It is a wednesday lunchtime, 34 degrees and very humid. A tube-train worker has died because he touched one of the live rails & killed himself, and i am trying to get to my lunch here in the city but there are no buses or taxis available, and the tube network has come to a standstill, so a jolly good walk down to what can only be described as south america’s most expensive restaurant (and obviously not necessarily the best) to join my host will make me a little late but then again to be a little late in Buenos Aires is almost encouraged (a 15 minute late-rule does still apply in my book) so i am relaxed and looking forward to what we are going to lunch on.
Well, my host arrives a little after me which is always a good sign and we kick off with 1999 Meo-Camuzet´s outsanding Hautes Cotes de Nuits Clos Saint-Philibert along with some fresh Bahia Blas oysters followed by grilled octopus and some more oysters, as they are so good, in a smoked beurre blanc. The white burgundy stands up so well even though it should have probably been drunk at least ten years ago. It just goes to show that well made wine can go on, and when in the hands of the Meo-Camuzet stable you have all the confidence in the glass (Zalto aided). Pale gold, a touch of pepper on the nose almost Meursaulty on the finish. What a super wine indeed.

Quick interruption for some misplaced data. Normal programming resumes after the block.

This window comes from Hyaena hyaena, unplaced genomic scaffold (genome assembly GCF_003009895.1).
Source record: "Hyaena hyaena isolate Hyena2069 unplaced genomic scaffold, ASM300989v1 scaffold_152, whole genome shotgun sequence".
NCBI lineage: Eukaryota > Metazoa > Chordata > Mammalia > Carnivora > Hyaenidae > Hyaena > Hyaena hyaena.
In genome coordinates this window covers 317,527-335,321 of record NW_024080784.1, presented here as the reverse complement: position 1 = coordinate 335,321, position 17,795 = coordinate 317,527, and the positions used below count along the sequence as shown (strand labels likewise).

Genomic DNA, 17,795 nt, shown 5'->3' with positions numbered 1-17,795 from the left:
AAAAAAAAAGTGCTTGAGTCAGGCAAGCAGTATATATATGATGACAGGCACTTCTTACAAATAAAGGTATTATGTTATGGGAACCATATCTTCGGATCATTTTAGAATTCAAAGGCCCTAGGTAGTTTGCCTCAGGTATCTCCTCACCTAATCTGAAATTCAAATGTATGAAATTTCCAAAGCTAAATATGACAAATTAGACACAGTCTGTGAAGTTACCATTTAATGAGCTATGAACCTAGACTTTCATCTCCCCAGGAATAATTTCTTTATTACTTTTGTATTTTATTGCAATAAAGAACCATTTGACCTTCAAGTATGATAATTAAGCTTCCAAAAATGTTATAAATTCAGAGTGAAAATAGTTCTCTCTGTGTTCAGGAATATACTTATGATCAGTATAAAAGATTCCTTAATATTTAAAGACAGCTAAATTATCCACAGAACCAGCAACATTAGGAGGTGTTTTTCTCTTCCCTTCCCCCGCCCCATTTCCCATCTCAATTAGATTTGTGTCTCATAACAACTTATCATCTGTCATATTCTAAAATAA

Next up, is a claret from the fabulous 2000 Bordeaux vintage. Anthony Barton´s Chateau Leoville, slightly chilled (not decanted) was a wonderful reminder of how good, a good St Julien can be. Outstanding soft grip, with a balance of fruit, acidity and tannins that one realises this wine may have 16 years on it, but will definitely go on and on. A juicy beef with pureed, slightly smoked, calabaza to-die for (an extraordinary texture of dulce de leche) is an Argentine staple lunch.
Thank you to Juan Ignacio (JIA Associates), my host, it has been an extraordinarily challenging year on all levels, and we look forward to sharing more good wine in 2017.